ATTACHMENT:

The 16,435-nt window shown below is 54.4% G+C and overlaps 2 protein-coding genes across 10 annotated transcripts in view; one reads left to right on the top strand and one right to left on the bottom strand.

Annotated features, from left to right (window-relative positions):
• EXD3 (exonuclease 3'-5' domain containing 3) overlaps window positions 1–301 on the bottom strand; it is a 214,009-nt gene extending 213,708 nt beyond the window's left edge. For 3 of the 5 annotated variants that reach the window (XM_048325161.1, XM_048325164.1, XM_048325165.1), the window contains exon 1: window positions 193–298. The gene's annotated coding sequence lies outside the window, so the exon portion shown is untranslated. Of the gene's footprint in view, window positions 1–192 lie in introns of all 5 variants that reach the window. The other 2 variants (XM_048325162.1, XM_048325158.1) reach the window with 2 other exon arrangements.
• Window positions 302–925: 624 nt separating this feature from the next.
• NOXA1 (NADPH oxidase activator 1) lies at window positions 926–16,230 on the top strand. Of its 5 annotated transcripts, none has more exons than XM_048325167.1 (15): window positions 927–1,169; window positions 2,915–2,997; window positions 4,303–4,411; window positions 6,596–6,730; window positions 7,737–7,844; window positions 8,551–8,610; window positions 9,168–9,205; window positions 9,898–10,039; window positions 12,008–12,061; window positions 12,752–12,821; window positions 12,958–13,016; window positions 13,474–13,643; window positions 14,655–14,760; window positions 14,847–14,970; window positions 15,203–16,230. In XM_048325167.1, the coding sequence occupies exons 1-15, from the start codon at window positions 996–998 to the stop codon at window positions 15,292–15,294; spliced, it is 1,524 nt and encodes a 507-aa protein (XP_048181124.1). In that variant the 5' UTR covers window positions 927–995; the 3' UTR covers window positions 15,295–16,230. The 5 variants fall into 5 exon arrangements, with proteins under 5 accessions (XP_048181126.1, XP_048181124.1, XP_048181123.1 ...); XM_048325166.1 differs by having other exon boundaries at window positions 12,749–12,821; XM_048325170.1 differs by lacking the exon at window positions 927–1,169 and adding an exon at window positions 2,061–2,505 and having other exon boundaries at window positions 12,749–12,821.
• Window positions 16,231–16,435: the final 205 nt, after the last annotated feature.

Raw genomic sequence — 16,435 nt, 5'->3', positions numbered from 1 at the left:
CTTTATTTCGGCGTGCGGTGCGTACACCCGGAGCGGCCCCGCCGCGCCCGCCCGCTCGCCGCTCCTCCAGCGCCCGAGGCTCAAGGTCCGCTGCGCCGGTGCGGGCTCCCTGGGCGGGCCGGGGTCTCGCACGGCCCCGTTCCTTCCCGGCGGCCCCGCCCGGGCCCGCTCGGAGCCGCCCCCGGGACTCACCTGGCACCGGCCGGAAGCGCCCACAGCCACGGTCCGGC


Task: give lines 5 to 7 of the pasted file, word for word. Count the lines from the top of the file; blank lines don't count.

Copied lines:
• NOXA1 (NADPH oxidase activator 1) lies at window positions 926–16,230 on the top strand. Of its 5 annotated transcripts, none has more exons than XM_048325167.1 (15): window positions 927–1,169; window positions 2,915–2,997; window positions 4,303–4,411; window positions 6,596–6,730; window positions 7,737–7,844; window positions 8,551–8,610; window positions 9,168–9,205; window positions 9,898–10,039; window positions 12,008–12,061; window positions 12,752–12,821; window positions 12,958–13,016; window positions 13,474–13,643; window positions 14,655–14,760; window positions 14,847–14,970; window positions 15,203–16,230. In XM_048325167.1, the coding sequence occupies exons 1-15, from the start codon at window positions 996–998 to the stop codon at window positions 15,292–15,294; spliced, it is 1,524 nt and encodes a 507-aa protein (XP_048181124.1). In that variant the 5' UTR covers window positions 927–995; the 3' UTR covers window positions 15,295–16,230. The 5 variants fall into 5 exon arrangements, with proteins under 5 accessions (XP_048181126.1, XP_048181124.1, XP_048181123.1 ...); XM_048325166.1 differs by having other exon boundaries at window positions 12,749–12,821; XM_048325170.1 differs by lacking the exon at window positions 927–1,169 and adding an exon at window positions 2,061–2,505 and having other exon boundaries at window positions 12,749–12,821.
• Window positions 16,231–16,435: the final 205 nt, after the last annotated feature.

Raw genomic sequence — 16,435 nt, 5'->3', positions numbered from 1 at the left: